Based on the findings in the present study, we could demonstrate that MALDI-TOF was able to identify 87.75% of the Vibrio isolate as Vibrio alginolyticus. In particular, this technique can be used as an identification tool for aquatic microorganisms. Hazen et al. (2009)Hazen T.H., Martinez R.J., Chen Y., Lafon P.C., Garrett N.M., Parsons M.B., Bopp C.A., Sullards M.C. & Sobecky P.A. 2009. Rapid identification of Vibrio parahaemolyticus by whole-cell Matrix-Assisted Laser Desorption ionization-time of flight mass spectrometry. Appl. Environ. Microbiol. 75(21):6745-6756. <http://dx.doi.org/10.1128/AEM.01171-09> <PMid:19749061>
https://doi.org/10.1128/AEM.01171-09...
used the MALDI-TOF MS to compare spectra of 10 Vibrio isolates to evaluate the discriminatory potential for V. alginolyticus, V. parahaemolyticus, V. harveyi and V. campbelli identification, since these species cannot be distinguished by 16S rRNA gene analysis. Böhme et al. (2010)Böhme K., Fernandez-No I.C., Barros-Velazquez J., Gallardo J.M., Calo-Mata P. & Cañas B. 2010. species differentiation of seafood spoilage and pathogenic gram- negative bacteria by MALDI-TOF mass fingerprinting. J. Proteome Res. 9(6):3169-3183. <http://dx.doi.org/10.1021/pr100047q> <PMid:20408567>
https://doi.org/10.1021/pr100047q...
used MALDI-TOF MS to characterize bacterial species associated with seafoods, including Proteus, Pseudomonas, Vibrio, Serratia and Shewanella. The authors reported that this technique was able to distinguish between closely related species, contributing to the identification of marine microbiota.

In our study, the phenotypic protocol employed was able to differentiate between Vibrio species, but not to distinguish V. alginolyticus from S. putrefaciens, which only happened after MALDI-TOF MS analysis. In accordance with the metabolic characteristics of these microorganisms, biochemical tests able of differentiating V. alginolyticus from V. parahaemolyticus are the sucrose and arabinose fermentation and ornithine decarboxylation (Koneman et al. 2008Koneman E., Winn W.J., Allen S., Janda W., Procop G., Schreckenberger P. & Woods G. 2008. Koneman’s Color Atlas and Text Book of Diagnostic Microbiology. 6th ed. Lippincott Williams and Wilkins, Philadelphia, p.387-422., Noguerola & Blanch 2008Noguerola I. & Blanch A.R. 2008. Identification of Vibrio spp. with a set of dichotomous keys. J. Appl. Microbiol. 105(1):175-185. <http://dx.doi.org/10.1111/j.1365-2672.2008.03730.x> <PMid:18248367>
https://doi.org/10.1111/j.1365-2672.2008...
). Elliot et al. (1995)Elliot E.L., Kaysner C.A., Jackson L. & Tamplin M.L. 1995. Vibrio cholerae, V. parahaemolyticus, V. vulnificus and other Vibrio spp., p.9.01-9.27. In: Andrews W.H., June G.A., Sherrod P.S., Hammack T.S. & Amaguana R.M., FDA Bacteriological Analytical Manual. 8th ed. AOAC International, Gaithersburg, MD. presented differential characteristics of the species frequently associated with the human disease related to the consumption of seafood. In a table demonstrated by the authors it was possible to observe the differentiation through biochemical tests of V. alginolyticus and V. mimicus. Shewanella putrefaciens has been described as an important bacterium in the degradation of organic compounds, especially concerning aquatic animals found in foods, sewage and estuarine/marine water (Sharma & Kalawat 2010Sharma K.K. & Kalawat U. 2010. Emerging infections: Shewanella-a series of five cases. J. Lab. Physicians 2(2):61-65. <http://dx.doi.org/10.4103/0974-2727.72150> <PMid:21346897>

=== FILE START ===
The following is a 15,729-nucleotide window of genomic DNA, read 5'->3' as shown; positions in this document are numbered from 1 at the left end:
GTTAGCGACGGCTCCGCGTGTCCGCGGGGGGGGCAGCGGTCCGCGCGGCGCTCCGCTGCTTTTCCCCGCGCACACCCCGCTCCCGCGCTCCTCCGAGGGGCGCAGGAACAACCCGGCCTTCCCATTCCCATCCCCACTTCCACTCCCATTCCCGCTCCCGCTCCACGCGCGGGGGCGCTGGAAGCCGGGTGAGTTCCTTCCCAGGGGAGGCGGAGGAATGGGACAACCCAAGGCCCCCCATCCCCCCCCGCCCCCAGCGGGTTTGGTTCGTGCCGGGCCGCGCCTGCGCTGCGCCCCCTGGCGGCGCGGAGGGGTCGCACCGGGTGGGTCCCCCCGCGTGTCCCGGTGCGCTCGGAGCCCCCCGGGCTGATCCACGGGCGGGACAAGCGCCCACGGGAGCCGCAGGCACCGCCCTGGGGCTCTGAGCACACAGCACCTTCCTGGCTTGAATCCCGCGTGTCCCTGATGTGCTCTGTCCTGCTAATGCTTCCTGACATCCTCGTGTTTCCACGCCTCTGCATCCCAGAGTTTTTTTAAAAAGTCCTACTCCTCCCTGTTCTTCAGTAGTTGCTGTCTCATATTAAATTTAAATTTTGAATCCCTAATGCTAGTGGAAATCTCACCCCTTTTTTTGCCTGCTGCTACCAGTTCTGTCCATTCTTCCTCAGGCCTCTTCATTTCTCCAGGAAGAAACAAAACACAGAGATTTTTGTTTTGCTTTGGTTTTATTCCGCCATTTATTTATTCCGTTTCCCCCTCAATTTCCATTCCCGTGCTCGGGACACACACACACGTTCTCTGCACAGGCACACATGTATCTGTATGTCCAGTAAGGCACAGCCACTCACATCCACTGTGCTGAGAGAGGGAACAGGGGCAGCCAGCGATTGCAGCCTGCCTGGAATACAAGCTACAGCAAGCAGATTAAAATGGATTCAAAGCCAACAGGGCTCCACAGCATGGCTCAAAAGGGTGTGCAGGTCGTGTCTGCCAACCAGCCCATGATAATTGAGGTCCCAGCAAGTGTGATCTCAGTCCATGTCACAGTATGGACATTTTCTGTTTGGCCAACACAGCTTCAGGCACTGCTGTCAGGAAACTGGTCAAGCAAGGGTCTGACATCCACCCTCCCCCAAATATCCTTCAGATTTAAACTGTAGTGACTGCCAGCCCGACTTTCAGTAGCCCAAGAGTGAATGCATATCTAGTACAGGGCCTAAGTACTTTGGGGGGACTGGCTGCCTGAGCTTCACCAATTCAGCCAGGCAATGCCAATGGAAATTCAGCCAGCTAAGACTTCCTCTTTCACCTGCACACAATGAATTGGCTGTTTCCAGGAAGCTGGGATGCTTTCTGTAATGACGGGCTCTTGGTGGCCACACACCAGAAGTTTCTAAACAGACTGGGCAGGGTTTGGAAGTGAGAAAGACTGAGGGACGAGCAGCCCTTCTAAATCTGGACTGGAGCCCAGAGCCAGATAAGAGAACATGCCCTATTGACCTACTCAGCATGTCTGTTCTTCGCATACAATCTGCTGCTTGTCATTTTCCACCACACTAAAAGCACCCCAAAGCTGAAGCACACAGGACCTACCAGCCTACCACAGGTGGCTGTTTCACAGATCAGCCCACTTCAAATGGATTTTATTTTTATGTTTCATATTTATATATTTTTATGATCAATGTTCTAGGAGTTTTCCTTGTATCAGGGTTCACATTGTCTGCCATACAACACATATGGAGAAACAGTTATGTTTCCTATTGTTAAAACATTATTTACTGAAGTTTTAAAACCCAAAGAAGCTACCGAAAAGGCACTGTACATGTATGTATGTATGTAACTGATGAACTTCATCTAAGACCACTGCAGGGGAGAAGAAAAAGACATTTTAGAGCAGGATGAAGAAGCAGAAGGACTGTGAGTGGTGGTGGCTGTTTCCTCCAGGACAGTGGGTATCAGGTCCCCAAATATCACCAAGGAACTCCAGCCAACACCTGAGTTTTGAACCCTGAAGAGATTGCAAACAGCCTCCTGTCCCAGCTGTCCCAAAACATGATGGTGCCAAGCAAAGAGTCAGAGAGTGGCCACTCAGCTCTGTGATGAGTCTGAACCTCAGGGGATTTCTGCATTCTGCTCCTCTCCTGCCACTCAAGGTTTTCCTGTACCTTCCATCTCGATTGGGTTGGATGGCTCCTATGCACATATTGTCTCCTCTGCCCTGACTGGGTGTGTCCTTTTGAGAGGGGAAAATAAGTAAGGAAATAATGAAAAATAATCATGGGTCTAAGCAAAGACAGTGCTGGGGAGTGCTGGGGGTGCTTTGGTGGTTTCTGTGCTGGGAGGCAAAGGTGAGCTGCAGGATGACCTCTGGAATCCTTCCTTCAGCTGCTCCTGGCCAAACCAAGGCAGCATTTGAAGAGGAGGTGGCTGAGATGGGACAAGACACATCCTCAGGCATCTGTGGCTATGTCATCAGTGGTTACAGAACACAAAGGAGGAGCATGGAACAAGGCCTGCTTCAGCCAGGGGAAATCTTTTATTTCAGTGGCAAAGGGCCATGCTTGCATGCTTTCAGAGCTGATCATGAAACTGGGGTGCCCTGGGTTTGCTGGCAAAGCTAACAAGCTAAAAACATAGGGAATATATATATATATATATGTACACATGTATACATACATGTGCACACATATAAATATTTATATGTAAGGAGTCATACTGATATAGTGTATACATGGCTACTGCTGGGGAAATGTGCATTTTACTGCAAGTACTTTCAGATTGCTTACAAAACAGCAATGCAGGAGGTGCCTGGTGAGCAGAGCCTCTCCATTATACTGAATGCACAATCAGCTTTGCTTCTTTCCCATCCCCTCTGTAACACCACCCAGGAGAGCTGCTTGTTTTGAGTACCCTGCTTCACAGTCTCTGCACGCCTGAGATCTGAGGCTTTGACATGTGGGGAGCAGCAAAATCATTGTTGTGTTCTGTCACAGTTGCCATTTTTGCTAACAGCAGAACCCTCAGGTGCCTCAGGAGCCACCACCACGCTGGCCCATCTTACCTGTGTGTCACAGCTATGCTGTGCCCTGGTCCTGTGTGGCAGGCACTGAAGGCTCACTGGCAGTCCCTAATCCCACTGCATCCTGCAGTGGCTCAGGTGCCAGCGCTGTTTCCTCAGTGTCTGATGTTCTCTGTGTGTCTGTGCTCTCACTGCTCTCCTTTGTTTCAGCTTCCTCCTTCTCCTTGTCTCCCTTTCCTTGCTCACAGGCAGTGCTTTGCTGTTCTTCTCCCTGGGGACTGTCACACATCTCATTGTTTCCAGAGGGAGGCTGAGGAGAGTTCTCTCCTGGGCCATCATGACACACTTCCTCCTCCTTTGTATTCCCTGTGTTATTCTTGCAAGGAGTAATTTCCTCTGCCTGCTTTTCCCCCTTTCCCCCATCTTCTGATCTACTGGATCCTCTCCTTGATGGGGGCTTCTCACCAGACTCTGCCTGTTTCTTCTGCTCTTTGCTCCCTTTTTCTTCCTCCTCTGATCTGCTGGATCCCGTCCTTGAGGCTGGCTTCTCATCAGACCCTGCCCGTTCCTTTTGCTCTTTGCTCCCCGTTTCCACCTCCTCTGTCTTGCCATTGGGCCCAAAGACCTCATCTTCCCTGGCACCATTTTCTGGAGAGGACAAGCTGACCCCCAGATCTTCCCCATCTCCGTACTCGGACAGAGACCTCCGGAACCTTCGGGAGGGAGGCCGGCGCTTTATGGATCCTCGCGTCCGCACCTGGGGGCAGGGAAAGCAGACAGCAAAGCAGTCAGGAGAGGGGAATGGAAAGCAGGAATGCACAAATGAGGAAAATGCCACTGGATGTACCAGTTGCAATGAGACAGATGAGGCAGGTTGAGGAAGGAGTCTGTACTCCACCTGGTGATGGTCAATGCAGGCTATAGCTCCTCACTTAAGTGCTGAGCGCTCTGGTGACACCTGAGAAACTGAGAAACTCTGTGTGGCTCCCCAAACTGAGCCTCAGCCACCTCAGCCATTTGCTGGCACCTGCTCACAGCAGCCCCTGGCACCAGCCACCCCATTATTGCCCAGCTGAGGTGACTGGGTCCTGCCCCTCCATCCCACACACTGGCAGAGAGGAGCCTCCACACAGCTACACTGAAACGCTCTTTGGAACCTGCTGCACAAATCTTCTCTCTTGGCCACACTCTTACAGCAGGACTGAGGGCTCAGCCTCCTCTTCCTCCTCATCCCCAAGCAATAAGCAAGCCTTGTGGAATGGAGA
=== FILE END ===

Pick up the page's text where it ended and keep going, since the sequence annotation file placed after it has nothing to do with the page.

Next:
https://doi.org/10.4103/0974-2727.72150...
). V. alginolyticus and S. putrefaciens need sodium for growth, but S. putrefaciens can grow in NaCl-free media (Teixeira 2009Teixeira C.E. 2009. Evaluation of the combined effect of the processes of irradiation and modified in bacteriological, physico-chemical and sensory quality of the file tilapia (O. niloticus) cold atmosphere. Doctoral Thesis, Federal Fluminense University, Niterói.). Maltose and mannose fermentation along with lysine decarboxylation are the biochemical assays able to differentiate these species (Table 1).

As mentioned above, S. putrefaciens was only identified by MALDI-TOF MS, corroborating the need to employ more precise techniques in the analysis of aquatic microbiota. MALDI-TOF MS proved to be a reliable and useful tool to understand the marine environment and its impact on animal and public health. Since 46 isolates obtained a score higher than 2, we considered this a reliable technique.

Bruker Daltonics Inc. provides a large Biotyper TM reference database for species classification. Each database entry contains a main spectrum generated from at least 20 summarized and processed single spectra of individual bacterial strains. This database was mainly generated for medical laboratory diagnostics because the main spectra largely correspond to infective bacterial species isolated from clinical samples. Therefore, this database lacks coverage of environmental strains, which has led to limited ecological studies based on wholecell MALDI-TOF MS-data (Erler et al. 2015Erler R., Wichels A., Heinemeyer E.A., Hauk G., Hippelein M., Reyes N.T. & Gerdts G. 2015. VibrioBase: a MALDI-TOF MS database for fast identification of Vibrio spp. that are potentially pathogenic in humans. System. Appl. Microbiol. 38(1):16-25. <http://dx.doi.org/10.1016/j.syapm.2014.10.009> <PMid:25466918>
https://doi.org/10.1016/j.syapm.2014.10....
).

In this study pyrH sequencing confirmed the proteomic results in 75%. MALDI-TOF MS and DNA sequence-based species classifications are comparable (Alatoom et al. 2011Alatoom A.A., Cunningham S.A., Ihde S.M., Mandrekar J. & Patel R. 2011. Comparison of direct colony method versus extraction method for identification of gram-positive cocci by use of Bruker Biotyper matrix-assisted laser desorption ionization-time of flight mass spectrometry. J. Clin. Microbiol. 49(8):2868-2873. <http://dx.doi.org/10.1128/JCM.00506-11> <PMid:21613431>